The Way Apps Like WhatsApp, WeChat Helps Make Money While Offering up Free Texting And Calling

Ever thought just how a messaging app could make money whilst offering free texting and calling? WhatsApp users in India might be surprised to learn that there are a lot more to messaging apps than communicating. Here is how: by offering services for example digital payments, online shopping and content.
China's WeChat is among the perfect example of the large opportunity that messaging apps hold. With well over 900 million monthly active users, WeChat helps them do everything from messaging, purchasing grocery, hailing cabs, ordering online food as well as offline payments at restaurants - all this without needing to go to another app. These types of services not merely provide the company unbelievable customer stickiness, in addition they create a exceptional revenue model.

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For now, WeChat's competition outside China this includes WhatsApp, Facebook Messenger, Skype, Viber and also Line are behind the curve on this front, even though some have started on the road to becoming greater platforms. "The actual reason chat apps are growing beyond communications is to build a lasting monetisation strategy," said Neha Dharia, a senior analyst with a focus on messaging at London-based research firm Ovum. "Chat apps are moving from being merely a provider of communication tools chat, voice and also video) to being a platform for the exchange of services, payment mechanisms and also content consumption."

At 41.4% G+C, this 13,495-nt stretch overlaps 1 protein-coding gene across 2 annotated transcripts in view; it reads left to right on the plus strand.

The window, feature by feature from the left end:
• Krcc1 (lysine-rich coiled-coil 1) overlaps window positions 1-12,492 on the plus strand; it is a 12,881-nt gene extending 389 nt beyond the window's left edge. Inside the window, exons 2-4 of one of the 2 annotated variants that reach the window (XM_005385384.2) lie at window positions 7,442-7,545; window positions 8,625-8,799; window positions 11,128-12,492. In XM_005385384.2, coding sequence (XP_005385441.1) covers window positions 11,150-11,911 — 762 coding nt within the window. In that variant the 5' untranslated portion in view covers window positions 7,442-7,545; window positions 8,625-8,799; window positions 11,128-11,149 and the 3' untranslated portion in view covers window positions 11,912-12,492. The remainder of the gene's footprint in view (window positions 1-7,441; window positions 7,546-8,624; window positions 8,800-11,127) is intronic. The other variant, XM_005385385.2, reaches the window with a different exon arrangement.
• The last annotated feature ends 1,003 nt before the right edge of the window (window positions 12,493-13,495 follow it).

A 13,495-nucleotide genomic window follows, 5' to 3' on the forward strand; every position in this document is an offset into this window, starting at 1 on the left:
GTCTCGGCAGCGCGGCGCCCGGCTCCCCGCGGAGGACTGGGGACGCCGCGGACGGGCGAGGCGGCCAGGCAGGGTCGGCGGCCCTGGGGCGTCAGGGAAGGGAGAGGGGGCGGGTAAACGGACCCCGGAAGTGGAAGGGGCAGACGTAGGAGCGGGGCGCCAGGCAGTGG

WhatsApp, the biggest messaging app in the world with 1.3 billion monthly active users, introduced a business version in India early on this week. "Based on research, we know that people are using WhatsApp to talk to businesses.
Make business messaging far more convenient for individuals and much more effective for businesses," a WhatsApp spokesperson said in response to ET's questions. Whatsapp Business is a separate app from Whatsapp Messenger, aimed mainly at giving a direct communication platform to smaller businesses, the majority of who may be using WhatsApp already.

Whilst Whatsapp has placed the service free, it could broaden it to much larger businesses with added features such as analytics, from which it could demand a usage fee at a later stage, thus developing a revenue model, segment watchers said. This also is targeted at increasing subscriber connect which it can make use of for future monetization of its other services. The greater agenda - and a more crucial one - for these corporations is to get active users to invest more time on the app or services as well as make it viable for profit generation, according to specialists.
"Every technology company is competing for consumer stickiness, interaction along with time invested on the app, and in order to keep them around the app's ecosystem they're widening themselves to become platforms. Just being messaging Apps Like offering cost-free services won't be a solid revenuegeneration model," said Jayanth Kolla, founder of Bengaluru-based research firm Convergence Catalyst.
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